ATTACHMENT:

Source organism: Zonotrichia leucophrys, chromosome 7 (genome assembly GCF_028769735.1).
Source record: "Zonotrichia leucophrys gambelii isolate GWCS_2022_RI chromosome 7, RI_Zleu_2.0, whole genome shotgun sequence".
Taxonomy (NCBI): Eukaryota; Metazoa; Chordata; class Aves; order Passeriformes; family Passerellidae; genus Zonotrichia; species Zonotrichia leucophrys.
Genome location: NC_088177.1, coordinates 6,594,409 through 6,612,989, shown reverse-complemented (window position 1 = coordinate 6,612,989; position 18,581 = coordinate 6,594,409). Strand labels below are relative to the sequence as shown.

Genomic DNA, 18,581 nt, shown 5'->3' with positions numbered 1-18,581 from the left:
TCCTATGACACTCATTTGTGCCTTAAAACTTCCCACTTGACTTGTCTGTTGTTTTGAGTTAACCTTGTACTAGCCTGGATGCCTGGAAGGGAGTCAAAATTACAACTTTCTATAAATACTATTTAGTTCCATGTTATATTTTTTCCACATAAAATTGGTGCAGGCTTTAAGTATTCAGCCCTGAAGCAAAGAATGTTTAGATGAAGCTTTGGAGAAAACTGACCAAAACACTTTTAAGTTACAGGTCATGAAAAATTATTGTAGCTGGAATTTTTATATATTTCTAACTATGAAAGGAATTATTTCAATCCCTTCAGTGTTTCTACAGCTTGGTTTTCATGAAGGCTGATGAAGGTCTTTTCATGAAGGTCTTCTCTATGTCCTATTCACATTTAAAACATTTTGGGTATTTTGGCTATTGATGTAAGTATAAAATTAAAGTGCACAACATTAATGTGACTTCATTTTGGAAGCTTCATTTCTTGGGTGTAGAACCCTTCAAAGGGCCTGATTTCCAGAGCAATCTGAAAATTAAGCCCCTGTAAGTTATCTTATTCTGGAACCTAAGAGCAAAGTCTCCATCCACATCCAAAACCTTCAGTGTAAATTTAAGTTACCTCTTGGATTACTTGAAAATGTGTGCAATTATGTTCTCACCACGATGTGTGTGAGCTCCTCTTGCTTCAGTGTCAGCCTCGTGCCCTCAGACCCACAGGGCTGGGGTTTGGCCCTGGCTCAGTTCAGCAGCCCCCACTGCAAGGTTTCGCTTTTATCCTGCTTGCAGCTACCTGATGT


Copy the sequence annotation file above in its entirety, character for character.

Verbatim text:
Source organism: Zonotrichia leucophrys, chromosome 7 (genome assembly GCF_028769735.1).
Source record: "Zonotrichia leucophrys gambelii isolate GWCS_2022_RI chromosome 7, RI_Zleu_2.0, whole genome shotgun sequence".
Taxonomy (NCBI): Eukaryota; Metazoa; Chordata; class Aves; order Passeriformes; family Passerellidae; genus Zonotrichia; species Zonotrichia leucophrys.
Genome location: NC_088177.1, coordinates 6,594,409 through 6,612,989, shown reverse-complemented (window position 1 = coordinate 6,612,989; position 18,581 = coordinate 6,594,409). Strand labels below are relative to the sequence as shown.

Genomic DNA, 18,581 nt, shown 5'->3' with positions numbered 1-18,581 from the left:
TCCTATGACACTCATTTGTGCCTTAAAACTTCCCACTTGACTTGTCTGTTGTTTTGAGTTAACCTTGTACTAGCCTGGATGCCTGGAAGGGAGTCAAAATTACAACTTTCTATAAATACTATTTAGTTCCATGTTATATTTTTTCCACATAAAATTGGTGCAGGCTTTAAGTATTCAGCCCTGAAGCAAAGAATGTTTAGATGAAGCTTTGGAGAAAACTGACCAAAACACTTTTAAGTTACAGGTCATGAAAAATTATTGTAGCTGGAATTTTTATATATTTCTAACTATGAAAGGAATTATTTCAATCCCTTCAGTGTTTCTACAGCTTGGTTTTCATGAAGGCTGATGAAGGTCTTTTCATGAAGGTCTTCTCTATGTCCTATTCACATTTAAAACATTTTGGGTATTTTGGCTATTGATGTAAGTATAAAATTAAAGTGCACAACATTAATGTGACTTCATTTTGGAAGCTTCATTTCTTGGGTGTAGAACCCTTCAAAGGGCCTGATTTCCAGAGCAATCTGAAAATTAAGCCCCTGTAAGTTATCTTATTCTGGAACCTAAGAGCAAAGTCTCCATCCACATCCAAAACCTTCAGTGTAAATTTAAGTTACCTCTTGGATTACTTGAAAATGTGTGCAATTATGTTCTCACCACGATGTGTGTGAGCTCCTCTTGCTTCAGTGTCAGCCTCGTGCCCTCAGACCCACAGGGCTGGGGTTTGGCCCTGGCTCAGTTCAGCAGCCCCCACTGCAAGGTTTCGCTTTTATCCTGCTTGCAGCTACCTGATGT